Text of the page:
U.K. Campaigns Lay Out Post-Brexit Visions in Dominance Pushby , , and
U.K. chancellor warns of dire economic consequences of Brexit
Polls show eroding support for staying in EU in final days
The campaigns for and against keeping the U.K. in the European Union laid out opposing visions of life outside the bloc as dueling ahead of next week’s referendum enters its final stretch.
Chancellor of the Exchequer George Osborne painted an unremittingly bleak picture of the country’s finances after a vote to leave, detailing an emergency slate of spending cuts and tax hikes he said would be required. Appearing at a rail depot southeast of London on Wednesday alongside his Labour Party predecessor, Alistair Darling, Osborne said a 30-billion-pound ($43 billion) budget “black hole” would open up due to reduced trade and investment.
Claims of benefits from Brexit are “fantasy economics. Worse than that, it’s a deceit,” said Darling, who served as chancellor during the financial crisis. “I’m more worried now, much more worried than I was in 2008.”
In a sign of the discord within the ruling Conservative party, 57 of it 330 lawmakers declared their opposition to Osborne’s proposed emergency budget, writing in a letter that his position would be “untenable” if he tried to implement it. Labour Party Leader Jeremy Corbyn said he wouldn’t back a fresh round of fiscal austerity either.
Justice Secretary Michael Gove, one of the most prominent Brexit campaigners, said there’s no need for an austerity budget. “What we’ve heard from the ‘Remain’ campaign throughout this whole campaign have been dire warnings of the British people taking control of their own destiny,” he said in a BBC Television referendum special.
Hours earlier, the increasingly confident “Leave” campaign unveiled its own legislative agenda, pledging laws to restrict free movement of people and reduce the influence of EU judges with the goal of an ultimate departure by 2019. With a “framework for taking back control” comprising six bills, its proposals resemble an alternative government platform, again highlighting the divisions among Prime Minister David Cameron’s Conservatives. Most Tories -- and bookmakers -- expect him to step down within a year if “Leave” is victorious.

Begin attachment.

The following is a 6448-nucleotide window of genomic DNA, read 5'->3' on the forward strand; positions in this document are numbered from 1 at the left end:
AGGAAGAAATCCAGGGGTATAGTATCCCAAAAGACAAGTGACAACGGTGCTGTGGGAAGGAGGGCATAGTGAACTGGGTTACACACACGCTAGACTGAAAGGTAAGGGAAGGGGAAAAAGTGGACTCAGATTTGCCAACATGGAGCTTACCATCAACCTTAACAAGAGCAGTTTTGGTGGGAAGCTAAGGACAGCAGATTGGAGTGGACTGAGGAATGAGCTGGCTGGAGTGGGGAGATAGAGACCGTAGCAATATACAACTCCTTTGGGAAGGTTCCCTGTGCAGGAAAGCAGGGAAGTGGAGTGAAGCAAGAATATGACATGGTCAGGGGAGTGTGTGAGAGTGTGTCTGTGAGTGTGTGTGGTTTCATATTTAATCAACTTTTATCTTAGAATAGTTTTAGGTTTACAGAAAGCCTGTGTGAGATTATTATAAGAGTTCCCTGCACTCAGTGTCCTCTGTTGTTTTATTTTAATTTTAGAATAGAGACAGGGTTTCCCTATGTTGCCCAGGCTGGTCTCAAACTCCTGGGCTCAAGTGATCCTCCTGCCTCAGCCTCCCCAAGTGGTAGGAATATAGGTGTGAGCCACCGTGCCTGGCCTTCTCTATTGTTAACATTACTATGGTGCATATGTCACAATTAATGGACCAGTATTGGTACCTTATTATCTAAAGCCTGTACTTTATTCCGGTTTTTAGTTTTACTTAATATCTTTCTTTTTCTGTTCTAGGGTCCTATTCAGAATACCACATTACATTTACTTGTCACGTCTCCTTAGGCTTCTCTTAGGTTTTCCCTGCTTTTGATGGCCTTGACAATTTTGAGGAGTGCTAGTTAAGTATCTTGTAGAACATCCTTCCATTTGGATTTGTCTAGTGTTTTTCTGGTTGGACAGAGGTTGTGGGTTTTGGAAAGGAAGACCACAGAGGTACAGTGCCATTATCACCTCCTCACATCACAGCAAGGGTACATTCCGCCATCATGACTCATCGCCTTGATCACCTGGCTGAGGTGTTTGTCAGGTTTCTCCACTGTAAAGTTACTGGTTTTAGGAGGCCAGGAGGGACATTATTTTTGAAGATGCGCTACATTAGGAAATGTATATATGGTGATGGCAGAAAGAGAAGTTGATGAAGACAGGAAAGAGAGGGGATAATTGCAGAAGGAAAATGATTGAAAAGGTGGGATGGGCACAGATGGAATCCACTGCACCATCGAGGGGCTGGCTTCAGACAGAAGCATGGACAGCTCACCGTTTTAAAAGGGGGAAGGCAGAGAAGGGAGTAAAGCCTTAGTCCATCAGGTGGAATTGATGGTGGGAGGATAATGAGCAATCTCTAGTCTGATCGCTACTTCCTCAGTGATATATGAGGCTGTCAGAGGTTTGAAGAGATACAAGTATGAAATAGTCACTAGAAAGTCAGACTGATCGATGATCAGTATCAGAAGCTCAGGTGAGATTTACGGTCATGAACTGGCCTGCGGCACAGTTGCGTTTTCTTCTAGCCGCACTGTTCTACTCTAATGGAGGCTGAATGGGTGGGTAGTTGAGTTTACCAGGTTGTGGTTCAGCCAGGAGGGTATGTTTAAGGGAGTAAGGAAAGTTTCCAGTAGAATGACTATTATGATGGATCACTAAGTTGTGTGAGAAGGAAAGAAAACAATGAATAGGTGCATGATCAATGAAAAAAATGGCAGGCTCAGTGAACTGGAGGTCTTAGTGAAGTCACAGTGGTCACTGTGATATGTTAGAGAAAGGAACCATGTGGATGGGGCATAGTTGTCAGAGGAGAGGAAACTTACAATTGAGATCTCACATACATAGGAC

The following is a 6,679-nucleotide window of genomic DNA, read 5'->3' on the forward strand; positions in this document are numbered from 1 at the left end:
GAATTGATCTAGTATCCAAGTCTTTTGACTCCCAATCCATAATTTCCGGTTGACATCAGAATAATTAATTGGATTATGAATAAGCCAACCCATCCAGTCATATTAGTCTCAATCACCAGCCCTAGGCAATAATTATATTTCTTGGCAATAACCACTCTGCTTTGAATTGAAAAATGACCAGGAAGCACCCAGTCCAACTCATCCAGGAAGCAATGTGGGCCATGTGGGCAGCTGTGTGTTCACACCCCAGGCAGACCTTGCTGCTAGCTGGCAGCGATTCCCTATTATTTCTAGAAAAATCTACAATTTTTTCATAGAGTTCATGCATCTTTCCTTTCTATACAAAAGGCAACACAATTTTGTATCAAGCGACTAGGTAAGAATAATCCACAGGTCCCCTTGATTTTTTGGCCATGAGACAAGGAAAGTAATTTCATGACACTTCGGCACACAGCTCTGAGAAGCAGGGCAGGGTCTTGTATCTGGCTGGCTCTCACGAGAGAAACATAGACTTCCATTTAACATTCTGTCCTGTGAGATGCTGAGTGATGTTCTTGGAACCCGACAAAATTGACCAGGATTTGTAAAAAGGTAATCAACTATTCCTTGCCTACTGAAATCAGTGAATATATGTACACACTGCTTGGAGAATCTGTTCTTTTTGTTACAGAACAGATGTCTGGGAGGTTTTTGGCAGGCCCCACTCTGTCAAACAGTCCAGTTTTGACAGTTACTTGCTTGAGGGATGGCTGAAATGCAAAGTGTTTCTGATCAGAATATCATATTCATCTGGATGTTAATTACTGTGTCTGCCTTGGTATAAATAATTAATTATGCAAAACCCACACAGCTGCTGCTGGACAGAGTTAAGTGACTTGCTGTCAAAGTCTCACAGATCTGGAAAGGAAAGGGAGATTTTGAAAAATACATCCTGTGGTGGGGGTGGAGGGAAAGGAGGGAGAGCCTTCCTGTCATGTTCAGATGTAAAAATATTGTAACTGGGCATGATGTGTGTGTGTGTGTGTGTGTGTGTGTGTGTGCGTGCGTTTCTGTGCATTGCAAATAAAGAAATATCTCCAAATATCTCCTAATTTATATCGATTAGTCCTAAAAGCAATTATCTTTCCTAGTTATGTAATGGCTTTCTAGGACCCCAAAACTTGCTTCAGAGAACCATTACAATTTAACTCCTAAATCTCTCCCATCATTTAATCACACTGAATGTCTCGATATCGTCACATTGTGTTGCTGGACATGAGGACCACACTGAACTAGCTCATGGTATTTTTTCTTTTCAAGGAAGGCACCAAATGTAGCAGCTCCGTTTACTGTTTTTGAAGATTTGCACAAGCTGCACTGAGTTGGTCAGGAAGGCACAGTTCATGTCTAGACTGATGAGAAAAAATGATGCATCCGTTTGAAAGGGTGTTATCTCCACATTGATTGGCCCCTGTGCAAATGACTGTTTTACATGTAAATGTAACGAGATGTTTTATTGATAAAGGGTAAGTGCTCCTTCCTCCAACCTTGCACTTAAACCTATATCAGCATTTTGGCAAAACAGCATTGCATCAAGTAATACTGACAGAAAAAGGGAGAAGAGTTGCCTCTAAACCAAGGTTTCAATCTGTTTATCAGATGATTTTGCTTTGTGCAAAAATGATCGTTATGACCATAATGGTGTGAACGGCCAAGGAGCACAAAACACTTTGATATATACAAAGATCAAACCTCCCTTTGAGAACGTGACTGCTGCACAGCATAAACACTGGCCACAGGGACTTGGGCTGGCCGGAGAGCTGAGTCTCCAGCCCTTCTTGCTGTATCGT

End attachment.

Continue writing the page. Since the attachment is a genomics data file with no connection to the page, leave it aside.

With five of the last six published polls showing the “Leave” campaign ahead, the U.K. looks closer than ever to a vote to exit the world’s largest economic bloc on June 23. Yet markets are sending conflicting signals about the risk of a so-called Brexit actually happening.
While measures of market volatility over the next month have soared in the past three weeks, other gauges paint a more sanguine view. The pound has risen 2 percent since the end of February, one-year implied volatility for the currency has declined since the start of the year and bookmakers say that customers still have more money placed on “Remain” than “Leave.”
European stocks rebounded Wednesday after about $2.5 trillion was wiped off the value of global equities in the past week. The pound was up 0.5 percent at $1.4185 as of 7:20 p.m. in London.
With eight days of campaigning left, the two sides took to rival flotillas on London’s River Thames, where Irish rock star Bob Geldof harangued U.K. Independence Party leader Nigel Farage using a sound system. The vote dominated the half-hour of questions to Cameron in Parliament, with pro-EU lawmakers from both sides of the house offering him the chance to make the case for “Remain” in the last such session before the referendum.
The aim of “Remain” is to convince waverers that departure from the EU would hurt them in the pocket and create years of economic turmoil. The goal of “Leave” is to reassure voters that a Brexit would be swift but controlled, resulting in money saved and far greater control over borders and the economy.
“The Germans wouldn’t want to put up trade barriers, because that would mean German car workers would be out of a job,” Gove said. “We will have control of an additional 10 billion pounds, which we can spend on our priorities.”
With Brexit a realistic prospect, the U.K.’s European partners are moving to spell out the terms of their future relationship should the country depart. Germany’s deputy finance minister signaled that Europe’s biggest economy would be unwilling to grant the U.K. any favors in post-Brexit talks. “There has to be a difference between being part of the family or just a neighbor,” Jens Spahn told ARD Television. “Otherwise it doesn’t make sense to say that there’s added value to being a member of the European Union.”
German Foreign Minister Frank-Walter Steinmeier said his country and France would work together to buttress European Union stability if the U.K. leaves. “Everybody would have to ensure mutually that the European Union can hold together,” he told reporters near Berlin, standing alongside his French counterpart, Jean-Marc Ayrault. “However the U.K. decides, we will jointly take on the responsibility of ensuring that the European Union continues and can function.”
The U.K. “will be made to suffer” in Brexit negotiations, Mujtaba Rahman, the head of the Europe practice at consultancy Eurasia Group, said in a note. “The uncertainty created by this process, and the outcome, is likely to depress investment into the U.K.,” with financial services particularly vulnerable, he said.
The pro-EU U.K. business secretary, Sajid Javid, warned that attempts by Tata Steel Ltd. to find a buyer for its British operation might founder. Brexit would “be a huge blow to the sales process,” he said in a statement.